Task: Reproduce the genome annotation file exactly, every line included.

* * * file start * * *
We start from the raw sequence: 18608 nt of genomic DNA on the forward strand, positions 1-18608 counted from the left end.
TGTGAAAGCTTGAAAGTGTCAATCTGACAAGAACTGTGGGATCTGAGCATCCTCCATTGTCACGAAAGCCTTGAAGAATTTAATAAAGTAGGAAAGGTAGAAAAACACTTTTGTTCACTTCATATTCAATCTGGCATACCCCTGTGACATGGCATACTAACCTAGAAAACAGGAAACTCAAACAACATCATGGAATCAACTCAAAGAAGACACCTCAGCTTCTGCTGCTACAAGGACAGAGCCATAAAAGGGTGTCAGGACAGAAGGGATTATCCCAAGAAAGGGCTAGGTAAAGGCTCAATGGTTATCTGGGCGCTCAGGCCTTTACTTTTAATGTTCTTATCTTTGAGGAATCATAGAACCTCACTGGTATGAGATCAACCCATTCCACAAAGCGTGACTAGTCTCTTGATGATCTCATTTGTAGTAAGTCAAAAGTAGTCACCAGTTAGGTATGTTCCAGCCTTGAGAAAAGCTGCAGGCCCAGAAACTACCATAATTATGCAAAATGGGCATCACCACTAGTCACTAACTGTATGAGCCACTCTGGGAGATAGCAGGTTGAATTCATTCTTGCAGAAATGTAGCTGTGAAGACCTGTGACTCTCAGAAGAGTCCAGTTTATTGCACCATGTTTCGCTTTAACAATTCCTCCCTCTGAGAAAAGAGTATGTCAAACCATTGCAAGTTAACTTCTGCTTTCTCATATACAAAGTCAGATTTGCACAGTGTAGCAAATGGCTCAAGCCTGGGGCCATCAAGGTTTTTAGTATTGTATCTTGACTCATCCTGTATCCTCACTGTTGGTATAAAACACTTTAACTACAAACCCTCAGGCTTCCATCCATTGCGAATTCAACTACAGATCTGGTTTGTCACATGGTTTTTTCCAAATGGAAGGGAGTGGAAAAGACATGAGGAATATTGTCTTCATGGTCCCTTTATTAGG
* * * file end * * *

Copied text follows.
We start from the raw sequence: 18608 nt of genomic DNA on the forward strand, positions 1-18608 counted from the left end.
TGTGAAAGCTTGAAAGTGTCAATCTGACAAGAACTGTGGGATCTGAGCATCCTCCATTGTCACGAAAGCCTTGAAGAATTTAATAAAGTAGGAAAGGTAGAAAAACACTTTTGTTCACTTCATATTCAATCTGGCATACCCCTGTGACATGGCATACTAACCTAGAAAACAGGAAACTCAAACAACATCATGGAATCAACTCAAAGAAGACACCTCAGCTTCTGCTGCTACAAGGACAGAGCCATAAAAGGGTGTCAGGACAGAAGGGATTATCCCAAGAAAGGGCTAGGTAAAGGCTCAATGGTTATCTGGGCGCTCAGGCCTTTACTTTTAATGTTCTTATCTTTGAGGAATCATAGAACCTCACTGGTATGAGATCAACCCATTCCACAAAGCGTGACTAGTCTCTTGATGATCTCATTTGTAGTAAGTCAAAAGTAGTCACCAGTTAGGTATGTTCCAGCCTTGAGAAAAGCTGCAGGCCCAGAAACTACCATAATTATGCAAAATGGGCATCACCACTAGTCACTAACTGTATGAGCCACTCTGGGAGATAGCAGGTTGAATTCATTCTTGCAGAAATGTAGCTGTGAAGACCTGTGACTCTCAGAAGAGTCCAGTTTATTGCACCATGTTTCGCTTTAACAATTCCTCCCTCTGAGAAAAGAGTATGTCAAACCATTGCAAGTTAACTTCTGCTTTCTCATATACAAAGTCAGATTTGCACAGTGTAGCAAATGGCTCAAGCCTGGGGCCATCAAGGTTTTTAGTATTGTATCTTGACTCATCCTGTATCCTCACTGTTGGTATAAAACACTTTAACTACAAACCCTCAGGCTTCCATCCATTGCGAATTCAACTACAGATCTGGTTTGTCACATGGTTTTTTCCAAATGGAAGGGAGTGGAAAAGACATGAGGAATATTGTCTTCATGGTCCCTTTATTAGG